Last week I wrote a post about the importance of discovery in process. More specifically, we considered why a business needs to formalize ongoing discovery if they’re to survive for the long haul. Today I’m going to focus less on the why and instead break down a few ways to put formal ongoing discovery into practice.

First of all, resist the urge to get lost in the details. Even if your core business offering isn’t web-based, our general access to web-driven data now allow us to hyper analyze the gritty details of our day to day like never before. This is thanks in part to increasingly robust customer relationship management tools. This intel can be immensely helpful, revelatory even. This tools allow us to streamline our processes and make our work lives ever-more efficient.

But here’s the rub!

The rigidity of these formal processes we develop can (and ultimately will) reach the point at which they close doors for new avenues of success.

agile-employeesIn web development, as with many industries, agility can be the victim of rigid process. Opportunities can be missed if processes like prospecting or even our approach towards servicing our existing clients are overly formalized. A balance must be struck between process and agility. It should go without saying that finding this balance is a difficult task; but you’ve already lost the battle if you don’t attempt to find that center of gravity between a streamlined process and the agility to tackle new, unforeseeable problems.

This is why a well designed process should leave room for the distinctions that make each project unique. It’s why a process for each new client or project should always begin with a Discovery Phase.

The Discovery Phase

This phase of work begins before a team even formally begins work on a project. But the common mistake is to confuse this phase with the prospecting phase; formal discovery comes after a project or client has been prospected. Discovery shouldn’t only be a matter of determining whether a project fits into your core services.

Avoiding this pitfall is where some digital agencies excel; their industry moves too fast to let evolving standards pile up before they’re noticed. And this brings us back to why slower moving industries might be able to learn quite a bit from their processes.

For projects to be developed in the web space, digital agencies approach each project as an opportunity to discover new solutions for even the most common challenges faced by our clients. It takes a sincere and formalized commitment to continued discovery to ensure that deliverables are built with the most up to date standards. Time needs to be formally allotted to research and discovery for every project, however cut and dry( or ‘standard’) the project might seem.

A Formal Process

Here’s where I can use Gulo’s process as a good example. The first stage of our Discovery Phase is our Strategic Brief. During this conference call with relevant stakeholders, we review project requirements in detail. This gives us a built in opportunity to begin thinking, at the highest possible level, about the web based solutions that might best service  a client’s mission and add value to their brand.


The real meat of our Discovery begins with a Needs Requirement. And this is pretty cut and dry, really. You have a problem. We might have any number of solutions. But to start thinking more analytically about all our options, we take some time to understand this problem from your perspective.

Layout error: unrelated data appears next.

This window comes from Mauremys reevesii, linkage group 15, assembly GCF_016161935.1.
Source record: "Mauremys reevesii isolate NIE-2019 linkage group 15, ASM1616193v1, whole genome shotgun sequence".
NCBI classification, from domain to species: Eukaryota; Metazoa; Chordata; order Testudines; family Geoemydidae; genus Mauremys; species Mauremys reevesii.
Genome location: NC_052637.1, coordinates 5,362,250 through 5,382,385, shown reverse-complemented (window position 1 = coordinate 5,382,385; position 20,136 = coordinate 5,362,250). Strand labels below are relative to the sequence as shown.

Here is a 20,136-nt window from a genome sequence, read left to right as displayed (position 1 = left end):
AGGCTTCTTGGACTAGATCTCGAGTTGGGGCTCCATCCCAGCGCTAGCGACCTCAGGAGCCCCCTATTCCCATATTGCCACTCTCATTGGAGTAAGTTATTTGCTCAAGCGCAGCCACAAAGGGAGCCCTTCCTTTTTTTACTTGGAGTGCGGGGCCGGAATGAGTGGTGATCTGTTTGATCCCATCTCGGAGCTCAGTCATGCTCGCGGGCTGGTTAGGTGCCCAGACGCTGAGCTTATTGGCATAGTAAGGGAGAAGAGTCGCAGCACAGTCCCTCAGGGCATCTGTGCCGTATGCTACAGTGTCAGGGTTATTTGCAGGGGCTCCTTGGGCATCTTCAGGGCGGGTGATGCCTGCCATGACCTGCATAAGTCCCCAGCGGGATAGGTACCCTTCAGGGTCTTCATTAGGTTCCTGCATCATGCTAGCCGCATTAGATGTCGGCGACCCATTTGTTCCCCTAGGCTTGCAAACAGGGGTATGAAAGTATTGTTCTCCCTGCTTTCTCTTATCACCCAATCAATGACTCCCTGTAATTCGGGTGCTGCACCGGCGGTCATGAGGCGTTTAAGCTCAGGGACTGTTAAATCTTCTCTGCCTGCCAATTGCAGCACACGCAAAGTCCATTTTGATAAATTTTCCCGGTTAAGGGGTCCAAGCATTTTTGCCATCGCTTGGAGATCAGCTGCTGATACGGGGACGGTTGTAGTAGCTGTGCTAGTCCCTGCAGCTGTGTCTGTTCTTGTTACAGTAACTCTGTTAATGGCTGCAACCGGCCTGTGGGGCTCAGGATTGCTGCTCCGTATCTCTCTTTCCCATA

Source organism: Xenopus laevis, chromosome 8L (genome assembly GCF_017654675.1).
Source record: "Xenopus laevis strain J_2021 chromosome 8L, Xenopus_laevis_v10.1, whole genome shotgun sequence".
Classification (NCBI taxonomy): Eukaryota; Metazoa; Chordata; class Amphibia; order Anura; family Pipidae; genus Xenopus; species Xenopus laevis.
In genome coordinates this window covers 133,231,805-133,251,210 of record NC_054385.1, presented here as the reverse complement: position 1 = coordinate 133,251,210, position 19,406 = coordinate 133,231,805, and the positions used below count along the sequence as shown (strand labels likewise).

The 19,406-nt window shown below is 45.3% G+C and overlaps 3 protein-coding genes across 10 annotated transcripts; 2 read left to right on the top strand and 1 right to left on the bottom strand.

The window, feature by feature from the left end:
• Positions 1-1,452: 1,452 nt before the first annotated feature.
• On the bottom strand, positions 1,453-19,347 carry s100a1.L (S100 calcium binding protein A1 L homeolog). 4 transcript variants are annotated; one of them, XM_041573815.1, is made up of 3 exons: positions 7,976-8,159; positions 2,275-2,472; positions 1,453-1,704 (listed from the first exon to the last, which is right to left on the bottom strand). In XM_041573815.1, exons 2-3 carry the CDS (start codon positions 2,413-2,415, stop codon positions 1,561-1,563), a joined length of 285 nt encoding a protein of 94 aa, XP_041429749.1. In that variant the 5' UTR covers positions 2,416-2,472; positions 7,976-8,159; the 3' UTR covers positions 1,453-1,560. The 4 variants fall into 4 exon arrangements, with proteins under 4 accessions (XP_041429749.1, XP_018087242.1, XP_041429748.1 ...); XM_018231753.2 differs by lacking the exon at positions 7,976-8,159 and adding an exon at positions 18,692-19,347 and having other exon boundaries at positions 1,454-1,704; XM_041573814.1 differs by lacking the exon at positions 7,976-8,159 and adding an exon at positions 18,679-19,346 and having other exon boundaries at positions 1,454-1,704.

How does this problem affect your organization’s bottom line?

How will your stakeholders interact with this proposed solution?

These are the broad questions that get the discovery ball rolling even before a service contract is signed. In less slowly changing industries, it could be way too easy to assume that you know your clients industry, not noticing all the slow moving changes that have piled up.

Yet another Uber as a ‘Market Disrupter’ Analogy

Uber is way too popular an example for market disruption. But here’s a new way to consider how they affected industries:

How many behind-the-scenes transportation administrators failed take take time to discover evolving payment processing standards?


So what’s a good way to formally insert active discovery into your processes? Gulo has one method that you are free to steal.

Gulo’s Secret Sauce

Our ‘secret’ is simple, really. We allot time for research. For even the ‘smallest’ and most ‘cut and dry’ new projects are given at least two full hours of research-discovery.

This stage is where Gulo staff researches all available solutions, including new technologies. Part of this process can entail researching the solutions utilized by our client’s competitors. We also keep an eye out on the technologies utilized by other services that have not yet been applied to your unique niche. If such an option is viable, we’ll suggest this as an option.

Regardless of our specific findings, this research process forces us to stay agile. It puts new solutions to work whenever a project calls for an innovative approach.

time-management-schedulingResearch as a formal aspect of a discovery stage is a huge time suck, but its vital in our industry. Your industry likely requires less of a time allotment for you to stay ahead, but whatever time you may need, you ought to formalize it into your process.

Educational webinars, continuing education, time spent reading periodicals focused on your industry, none of these tasks should be optional activities. But these tasks also can’t fully account for an ongoing discovery process.

Put aside some time to formally research new support avenues with each new project. Each minute spent reevaluating your industry and taking in new, relevant info is insurance for your businesses future.

Fit ongoing discovery into your process. Or perish…


Written by

John Dudley